Local News

  • Search for county administrator nears next phase

    The deadline for applications for the County Administrator’s position was Aug. 14. Semi-finalists have been chosen and Prothman Company, an executive search firm hired by the county, is conducting interviews. Council will decide on finalists in a closed session on Sept. 6 and announce their choices soon afterward. The public may meet the finalists at a reception at 5 p.m. Sept. 22 in the Pajarito Room in Fuller Lodge.

  • Redistricting committee to meet in Las Vegas and Santa Fe

    SANTA FE — The legislature’s Redistricting Committee will conclude its series of public hearings on August 30 at New Mexico Highlands University (NMHU) in Las Vegas and Aug. 31 at the State Capitol in Santa Fe.
    The committee is scheduled to meet at 10 a.m. on August 30 in the Kennedy Lounge at NMHU and at 9 a.m. on August 31 in Room 307 of the State Capitol.
    The committee, which is reviewing proposed new political districts for congressional, legislative and Public Regulation Commission districts, has already met in Clovis, Roswell, Las Cruces, the Pueblo of Acoma, Gallup, Farmington, Albuquerque and Rio Rancho.
    The legislature expects to meet in a special session in September to approve new districts.

  • Update 08-25-11

    Movie night

     The Mesa Public Library Free Film Series will show “The Social Network” at 6:30 p.m., Thursday, Sept. 1.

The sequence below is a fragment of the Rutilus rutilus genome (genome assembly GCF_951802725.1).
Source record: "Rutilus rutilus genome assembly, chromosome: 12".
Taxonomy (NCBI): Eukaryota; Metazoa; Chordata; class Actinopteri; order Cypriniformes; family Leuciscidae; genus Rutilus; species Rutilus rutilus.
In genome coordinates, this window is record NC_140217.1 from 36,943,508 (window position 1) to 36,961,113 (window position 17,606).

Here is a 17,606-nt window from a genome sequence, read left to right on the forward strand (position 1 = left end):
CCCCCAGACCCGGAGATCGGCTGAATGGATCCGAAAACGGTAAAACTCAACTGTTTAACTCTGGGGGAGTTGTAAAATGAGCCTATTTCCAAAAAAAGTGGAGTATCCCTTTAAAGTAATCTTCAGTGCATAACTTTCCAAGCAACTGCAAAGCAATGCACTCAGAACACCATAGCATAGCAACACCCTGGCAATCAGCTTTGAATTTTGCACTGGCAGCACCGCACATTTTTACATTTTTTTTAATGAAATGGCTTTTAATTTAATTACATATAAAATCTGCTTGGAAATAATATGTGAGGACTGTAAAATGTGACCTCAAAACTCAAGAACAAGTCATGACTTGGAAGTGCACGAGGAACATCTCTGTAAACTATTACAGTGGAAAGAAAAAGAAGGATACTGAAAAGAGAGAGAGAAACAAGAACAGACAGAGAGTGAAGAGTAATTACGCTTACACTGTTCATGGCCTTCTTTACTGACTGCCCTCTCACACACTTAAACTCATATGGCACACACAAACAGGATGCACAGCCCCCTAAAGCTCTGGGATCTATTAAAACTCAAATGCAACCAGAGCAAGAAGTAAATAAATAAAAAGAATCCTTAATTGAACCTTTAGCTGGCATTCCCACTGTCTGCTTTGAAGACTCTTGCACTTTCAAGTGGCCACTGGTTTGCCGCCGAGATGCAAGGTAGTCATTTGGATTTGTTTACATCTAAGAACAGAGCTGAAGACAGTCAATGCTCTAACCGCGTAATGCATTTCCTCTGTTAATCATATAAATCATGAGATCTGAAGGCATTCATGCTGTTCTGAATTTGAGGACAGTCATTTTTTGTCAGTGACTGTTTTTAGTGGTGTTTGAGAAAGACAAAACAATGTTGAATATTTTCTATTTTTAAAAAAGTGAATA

Fuller Lodge

     The Fuller Lodge Historic Districts Advisory Board will meet at 5 p.m. Sept. 7 in the Curtis Room.

    Thank you event

     The county council, LANL and NNSA are hosting an event to thank all of those who helped the community through the fire from 4-6 p.m. today at Ashley Pond.

    Book talk

    Shelby Tisdale, Director of Museum of Indian Arts and Culture, will give a talk on her book Fine Indian Jewelry of the Southwest at 7 p.m. today at the Mesa Public Library Rotunda.

    County council

  • Broadband Network Enters Next Phase

    Despite some debate among county councilors regarding the need for blisteringly fast Internet speeds, they did agree to spend $344,000 to get to the next level in a study that will determine the feasibility and costs associated with a Community Broadband Network.

    The Los Alamos County Information Technology department has completed 30 percent of the Community Broadband Network (CBN) Study, and the results so far are positive.

    Market research indicates that 75 percent of residents feel that CBN is a good idea and 71 percent were willing to switch to a provider that offered broadband. Research & Polling, Inc. conducted phone surveys of 450 residents and 100 businesses to arrive at those statistics.

  • Valles Caldera flood debris sent downstream

    In the past week, flash floods have surged in Santa Clara Canyon and at Bandelier National Monument and caused extreme damage to the Dixon Apple Orchard near Cochiti Lake.

    The Las Conchas Burned Area Emergency Response team had advised various entities that flooding would be a problem.

    And they were right.